How Much Does Double Glazing and Insulation Save?
by Alan Harten
September 19, 2008
As fuel costs continue to spiral ever upwards, recent news stories have pointed out the plight of increasing numbers of consumers who are struggling to pay the bills.
More significantly, vastly increased numbers are getting themselves into genuine financial problems solely because of fuel payments.
The costs simply keep on climbing. Just three years ago in 2005 the average bill was £676, by next year that will have made its way up to more than double at £1406.
The government believes that the only realistic way to get these bills under control is with improved household energy efficiency in each and every home.
Being a government, nothing happens overnight and they have yet to announce the actual guidelines.
As usual public spirited charities and organisations are the ones with the best advice available at the moment.
According to the Energy Savings Trust there are several simple steps that homeowners can take to knock a hole in their energy bills.
One good idea is to install new energy saving light bulbs.
Other options do require some initial investment for longer term returns, such as double glazed windows, installing a condensing boiler, cavity wall and loft insulation.
There are some other simple cheap options such as draft excluders and jackets for hot water tanks.
Undertaking such measures would reduce the national energy bill by a massive £1.9bn. This translates to £270 per annum for each house in the country.
Other organisations are urging people to take action now before the winter sets in, including Anglian Home Improvements, more commonly known as Anglian Double Glazing, who believe that if householders make the needed alterations to begin saving this will run into thousands of pounds per home over time.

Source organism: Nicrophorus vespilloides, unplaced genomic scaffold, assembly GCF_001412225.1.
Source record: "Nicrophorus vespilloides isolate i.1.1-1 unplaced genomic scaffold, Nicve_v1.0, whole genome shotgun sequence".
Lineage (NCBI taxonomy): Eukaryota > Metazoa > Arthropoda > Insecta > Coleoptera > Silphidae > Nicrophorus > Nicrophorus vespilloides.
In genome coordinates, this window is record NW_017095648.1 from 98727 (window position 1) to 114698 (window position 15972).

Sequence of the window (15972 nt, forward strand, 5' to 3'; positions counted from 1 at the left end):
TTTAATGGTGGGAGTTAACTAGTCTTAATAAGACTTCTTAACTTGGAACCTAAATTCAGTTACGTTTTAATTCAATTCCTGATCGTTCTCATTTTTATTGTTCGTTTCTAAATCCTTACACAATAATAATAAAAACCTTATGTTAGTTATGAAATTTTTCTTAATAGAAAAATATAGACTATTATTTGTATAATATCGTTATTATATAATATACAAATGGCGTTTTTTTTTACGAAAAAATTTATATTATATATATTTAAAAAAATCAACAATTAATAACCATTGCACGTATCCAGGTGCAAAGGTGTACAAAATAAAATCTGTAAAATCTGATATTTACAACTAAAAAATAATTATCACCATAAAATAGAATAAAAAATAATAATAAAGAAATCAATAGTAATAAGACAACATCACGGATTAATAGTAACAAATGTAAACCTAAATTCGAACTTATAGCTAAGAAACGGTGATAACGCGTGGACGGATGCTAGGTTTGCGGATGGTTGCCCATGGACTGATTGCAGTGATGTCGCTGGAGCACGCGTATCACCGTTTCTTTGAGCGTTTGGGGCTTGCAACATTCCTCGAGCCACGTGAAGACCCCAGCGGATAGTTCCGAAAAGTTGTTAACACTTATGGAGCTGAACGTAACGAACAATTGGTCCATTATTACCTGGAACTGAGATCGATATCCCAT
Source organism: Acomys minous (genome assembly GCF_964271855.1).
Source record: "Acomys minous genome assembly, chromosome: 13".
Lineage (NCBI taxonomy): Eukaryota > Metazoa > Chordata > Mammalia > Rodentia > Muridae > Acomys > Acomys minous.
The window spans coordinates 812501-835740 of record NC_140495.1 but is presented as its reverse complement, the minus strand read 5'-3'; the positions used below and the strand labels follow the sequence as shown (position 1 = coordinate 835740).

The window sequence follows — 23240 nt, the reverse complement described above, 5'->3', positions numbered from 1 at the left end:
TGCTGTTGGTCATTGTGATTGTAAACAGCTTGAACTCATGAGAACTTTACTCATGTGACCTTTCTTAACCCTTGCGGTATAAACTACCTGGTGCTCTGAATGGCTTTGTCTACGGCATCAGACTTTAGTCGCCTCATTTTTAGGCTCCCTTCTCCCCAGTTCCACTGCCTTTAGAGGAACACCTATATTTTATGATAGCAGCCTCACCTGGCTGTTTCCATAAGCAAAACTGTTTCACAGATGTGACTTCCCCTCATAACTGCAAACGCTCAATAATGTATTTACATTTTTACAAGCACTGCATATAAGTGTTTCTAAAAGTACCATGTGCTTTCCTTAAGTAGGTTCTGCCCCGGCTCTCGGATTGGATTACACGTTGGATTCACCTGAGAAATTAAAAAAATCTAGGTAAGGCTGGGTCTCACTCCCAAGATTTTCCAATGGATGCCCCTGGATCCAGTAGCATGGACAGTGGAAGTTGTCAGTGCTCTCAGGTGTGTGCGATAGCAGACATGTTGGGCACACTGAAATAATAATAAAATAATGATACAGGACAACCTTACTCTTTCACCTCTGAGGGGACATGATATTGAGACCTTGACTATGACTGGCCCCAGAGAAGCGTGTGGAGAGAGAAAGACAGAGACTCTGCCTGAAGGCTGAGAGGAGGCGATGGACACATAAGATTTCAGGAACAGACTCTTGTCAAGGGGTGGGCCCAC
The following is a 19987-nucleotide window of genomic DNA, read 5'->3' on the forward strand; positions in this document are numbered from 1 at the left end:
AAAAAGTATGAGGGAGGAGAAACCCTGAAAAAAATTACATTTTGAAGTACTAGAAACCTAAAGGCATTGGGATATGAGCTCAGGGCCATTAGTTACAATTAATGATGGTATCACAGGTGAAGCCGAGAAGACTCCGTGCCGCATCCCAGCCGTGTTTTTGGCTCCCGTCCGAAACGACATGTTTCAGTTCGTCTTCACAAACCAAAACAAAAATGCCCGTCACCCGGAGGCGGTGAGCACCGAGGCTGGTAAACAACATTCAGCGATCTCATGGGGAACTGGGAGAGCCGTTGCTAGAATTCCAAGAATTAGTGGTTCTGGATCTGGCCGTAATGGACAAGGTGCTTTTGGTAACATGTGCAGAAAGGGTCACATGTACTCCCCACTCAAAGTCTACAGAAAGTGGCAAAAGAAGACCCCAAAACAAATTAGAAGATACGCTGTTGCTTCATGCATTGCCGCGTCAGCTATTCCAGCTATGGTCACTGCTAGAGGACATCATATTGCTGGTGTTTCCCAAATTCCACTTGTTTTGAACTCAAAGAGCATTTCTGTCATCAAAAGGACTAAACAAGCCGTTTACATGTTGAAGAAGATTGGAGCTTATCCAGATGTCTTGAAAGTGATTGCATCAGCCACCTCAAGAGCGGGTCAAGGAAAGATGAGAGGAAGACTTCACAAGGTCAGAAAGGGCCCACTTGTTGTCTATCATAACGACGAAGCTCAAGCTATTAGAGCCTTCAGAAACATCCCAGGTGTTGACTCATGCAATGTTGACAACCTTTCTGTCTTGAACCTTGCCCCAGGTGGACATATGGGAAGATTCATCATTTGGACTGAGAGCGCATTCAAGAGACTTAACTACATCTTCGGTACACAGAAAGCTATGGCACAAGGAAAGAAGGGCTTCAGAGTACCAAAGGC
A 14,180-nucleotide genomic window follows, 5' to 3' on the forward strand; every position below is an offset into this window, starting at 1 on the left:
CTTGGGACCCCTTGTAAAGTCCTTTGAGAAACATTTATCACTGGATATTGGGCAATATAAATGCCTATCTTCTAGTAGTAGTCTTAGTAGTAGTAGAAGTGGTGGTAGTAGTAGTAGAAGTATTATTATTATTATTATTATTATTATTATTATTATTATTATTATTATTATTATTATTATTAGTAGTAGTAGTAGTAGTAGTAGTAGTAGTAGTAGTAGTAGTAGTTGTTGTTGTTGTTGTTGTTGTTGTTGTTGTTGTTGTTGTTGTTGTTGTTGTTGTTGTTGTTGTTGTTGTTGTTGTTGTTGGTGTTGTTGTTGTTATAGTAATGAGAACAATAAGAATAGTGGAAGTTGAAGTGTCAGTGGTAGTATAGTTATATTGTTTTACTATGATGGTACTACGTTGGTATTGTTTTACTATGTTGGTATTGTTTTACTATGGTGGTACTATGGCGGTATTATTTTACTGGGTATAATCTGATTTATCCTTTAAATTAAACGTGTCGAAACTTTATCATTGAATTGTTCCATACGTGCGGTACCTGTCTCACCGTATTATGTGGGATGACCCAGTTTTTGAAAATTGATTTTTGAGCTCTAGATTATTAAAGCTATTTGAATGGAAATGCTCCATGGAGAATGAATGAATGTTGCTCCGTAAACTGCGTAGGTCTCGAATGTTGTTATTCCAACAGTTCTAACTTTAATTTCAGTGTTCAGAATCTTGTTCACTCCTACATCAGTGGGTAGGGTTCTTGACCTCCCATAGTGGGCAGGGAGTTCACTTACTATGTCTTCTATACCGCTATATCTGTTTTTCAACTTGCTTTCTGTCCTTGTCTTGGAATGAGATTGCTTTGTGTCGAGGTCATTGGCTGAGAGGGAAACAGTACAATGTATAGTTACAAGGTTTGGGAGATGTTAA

They also remind people that the cost of such improvements should be more than offset by increased home values.
According to Anglian, B-rated double glazing in every window produces energy savings of £110 per year.
There are some other average figures of what various changes to a home could mean in terms of cash savings on fuel bills.
33% of heat goes out through the walls; insulation will mean a saving of £120 per year.
Another big heat loss area is the roof, basic insulation saves £155 a year, and full 270mm would knock £560m off the national fuel bill.
The most efficient condensing type boilers will reduce annual bills by £130.
A simple jacket, easily fitted by anyone around the hot water cylinder, will take bills down by £30.
Setting that cylinder at a fractionally lower temperature of 60°C/140°F will save a further £10.
Those efficient light bulbs will chip away a further £10, and that basic draft proofing will see a drop of £25
Perhaps the most simple and effective way to reduce bills is to get back into the habit of switching things off when we are not using them. Tiny standby lights on TVs, DVDs and so on account for £5 per year.
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